When it comes to their character and their intelligence, men and women are seen as different but equally capable. We get the same finding when it comes to overall leadership impact: men and women are seen as different yet equally capably. But when it comes to future potential, men are seen as having higher future leadership potential than women. And this picture holds good irrespective of whether it is a man or a women who is doing the judging of potential.

This paper explores what lies behind this strange situation: why do men and women judge men to have higher future potential, despite men having no greater strengths and being of no more impact as leaders?

We will see that organisations can fall into the trap of inadvertently creating sets of leadership expectations that are inherently ‘gendered’: biased towards areas where men are typically seen as stronger. This kind of gendered framework forms a part of what is described as ‘second generation gender bias’ – where discrimination is not overt yet is still a powerful force. More than this, we will see that for some of these areas where men are seen as stronger, there is no good evidence that men actually are stronger, and indeed compelling evidence that both men and women suffer from deeply rooted perceptual biases.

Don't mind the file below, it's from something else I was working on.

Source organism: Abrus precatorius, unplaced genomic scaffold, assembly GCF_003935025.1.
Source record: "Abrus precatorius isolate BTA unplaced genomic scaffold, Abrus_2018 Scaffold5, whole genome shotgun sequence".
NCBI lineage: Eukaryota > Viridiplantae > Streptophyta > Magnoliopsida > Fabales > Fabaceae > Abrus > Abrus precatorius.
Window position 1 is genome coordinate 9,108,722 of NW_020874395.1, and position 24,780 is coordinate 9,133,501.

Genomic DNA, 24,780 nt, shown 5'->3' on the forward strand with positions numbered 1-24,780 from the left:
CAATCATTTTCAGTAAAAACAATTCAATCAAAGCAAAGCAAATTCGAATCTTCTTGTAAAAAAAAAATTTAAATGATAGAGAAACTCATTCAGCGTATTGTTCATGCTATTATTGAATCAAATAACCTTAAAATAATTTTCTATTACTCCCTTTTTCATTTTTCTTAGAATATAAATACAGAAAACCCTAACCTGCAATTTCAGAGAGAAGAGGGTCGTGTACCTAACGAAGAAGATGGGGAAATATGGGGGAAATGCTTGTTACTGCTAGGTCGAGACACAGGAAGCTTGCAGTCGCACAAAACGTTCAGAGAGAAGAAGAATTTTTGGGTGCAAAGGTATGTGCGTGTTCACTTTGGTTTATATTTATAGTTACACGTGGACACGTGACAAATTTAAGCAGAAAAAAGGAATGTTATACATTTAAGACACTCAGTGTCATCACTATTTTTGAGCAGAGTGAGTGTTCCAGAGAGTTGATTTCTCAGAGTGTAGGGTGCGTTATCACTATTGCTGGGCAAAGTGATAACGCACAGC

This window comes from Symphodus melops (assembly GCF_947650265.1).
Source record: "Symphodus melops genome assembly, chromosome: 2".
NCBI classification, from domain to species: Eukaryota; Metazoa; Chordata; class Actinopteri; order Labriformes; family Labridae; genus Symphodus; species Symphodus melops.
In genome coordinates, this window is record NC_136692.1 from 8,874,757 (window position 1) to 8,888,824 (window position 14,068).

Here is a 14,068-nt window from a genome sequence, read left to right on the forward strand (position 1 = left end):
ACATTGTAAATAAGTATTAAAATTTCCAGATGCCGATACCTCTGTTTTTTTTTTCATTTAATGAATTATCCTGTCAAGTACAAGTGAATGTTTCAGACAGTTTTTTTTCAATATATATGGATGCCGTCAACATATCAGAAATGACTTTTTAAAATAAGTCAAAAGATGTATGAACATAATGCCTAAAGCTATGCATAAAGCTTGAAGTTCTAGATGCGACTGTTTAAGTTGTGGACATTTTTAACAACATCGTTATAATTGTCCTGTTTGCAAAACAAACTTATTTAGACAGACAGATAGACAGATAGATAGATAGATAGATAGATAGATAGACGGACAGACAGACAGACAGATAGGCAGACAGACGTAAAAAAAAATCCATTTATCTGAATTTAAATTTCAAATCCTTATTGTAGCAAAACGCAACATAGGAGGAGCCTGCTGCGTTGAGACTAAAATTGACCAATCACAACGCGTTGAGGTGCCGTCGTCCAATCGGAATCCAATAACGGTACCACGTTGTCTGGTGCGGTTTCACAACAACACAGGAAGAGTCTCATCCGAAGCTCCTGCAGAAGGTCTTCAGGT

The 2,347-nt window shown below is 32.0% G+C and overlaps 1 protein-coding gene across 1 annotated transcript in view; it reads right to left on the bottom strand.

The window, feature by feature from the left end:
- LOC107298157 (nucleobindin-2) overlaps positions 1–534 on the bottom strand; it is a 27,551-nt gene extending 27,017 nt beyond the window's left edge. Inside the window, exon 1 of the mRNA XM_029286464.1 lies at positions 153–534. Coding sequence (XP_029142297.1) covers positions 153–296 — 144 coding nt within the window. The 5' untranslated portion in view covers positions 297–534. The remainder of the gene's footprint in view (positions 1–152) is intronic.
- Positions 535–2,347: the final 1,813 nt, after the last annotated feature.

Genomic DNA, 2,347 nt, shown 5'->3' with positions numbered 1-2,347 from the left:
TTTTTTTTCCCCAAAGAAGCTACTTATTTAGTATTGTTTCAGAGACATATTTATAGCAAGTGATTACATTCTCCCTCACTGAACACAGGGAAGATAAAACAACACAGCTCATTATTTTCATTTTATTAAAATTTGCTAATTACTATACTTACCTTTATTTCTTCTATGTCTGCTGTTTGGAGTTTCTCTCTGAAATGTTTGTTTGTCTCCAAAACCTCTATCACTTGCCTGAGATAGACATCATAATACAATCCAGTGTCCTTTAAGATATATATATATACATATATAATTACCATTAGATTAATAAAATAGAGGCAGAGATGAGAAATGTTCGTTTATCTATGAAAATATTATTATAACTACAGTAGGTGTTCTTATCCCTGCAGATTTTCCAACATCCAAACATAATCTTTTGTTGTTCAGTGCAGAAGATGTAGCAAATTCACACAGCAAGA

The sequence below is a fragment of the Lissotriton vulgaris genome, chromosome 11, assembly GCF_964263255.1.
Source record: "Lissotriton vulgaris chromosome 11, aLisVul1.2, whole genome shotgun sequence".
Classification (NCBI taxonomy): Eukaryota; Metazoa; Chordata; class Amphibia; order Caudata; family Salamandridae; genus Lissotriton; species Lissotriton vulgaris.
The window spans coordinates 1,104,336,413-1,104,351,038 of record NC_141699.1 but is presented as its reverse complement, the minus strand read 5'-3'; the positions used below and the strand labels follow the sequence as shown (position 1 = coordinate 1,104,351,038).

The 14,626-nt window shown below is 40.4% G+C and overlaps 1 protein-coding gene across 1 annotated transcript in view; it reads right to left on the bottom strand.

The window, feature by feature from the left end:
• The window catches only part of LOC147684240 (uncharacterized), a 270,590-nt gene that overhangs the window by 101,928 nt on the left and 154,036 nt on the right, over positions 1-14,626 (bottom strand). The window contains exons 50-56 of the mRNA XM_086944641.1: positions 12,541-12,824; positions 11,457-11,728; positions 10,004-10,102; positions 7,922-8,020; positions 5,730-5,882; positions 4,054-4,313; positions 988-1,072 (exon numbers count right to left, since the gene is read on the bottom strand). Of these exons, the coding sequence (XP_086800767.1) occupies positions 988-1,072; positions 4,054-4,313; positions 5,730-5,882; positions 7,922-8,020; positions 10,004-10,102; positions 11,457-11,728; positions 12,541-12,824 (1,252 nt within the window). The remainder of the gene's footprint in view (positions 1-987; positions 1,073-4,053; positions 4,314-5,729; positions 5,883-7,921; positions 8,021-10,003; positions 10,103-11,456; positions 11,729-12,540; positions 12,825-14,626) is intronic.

The implications for Talent review and appointment processes are significant. Putting women on the Board and on Appointments Committees is unlikely to do much, because the evidence in this paper is that women unconsciously share in the same gender biases as do men. Talent practitioners need to develop a more sophisticated ability to surface the criteria that are implicitly guiding judgements about future potential, and need to be aware of how gender biases (shared by both men and women) in the judgement of these criteria will cause gender differences to endure.

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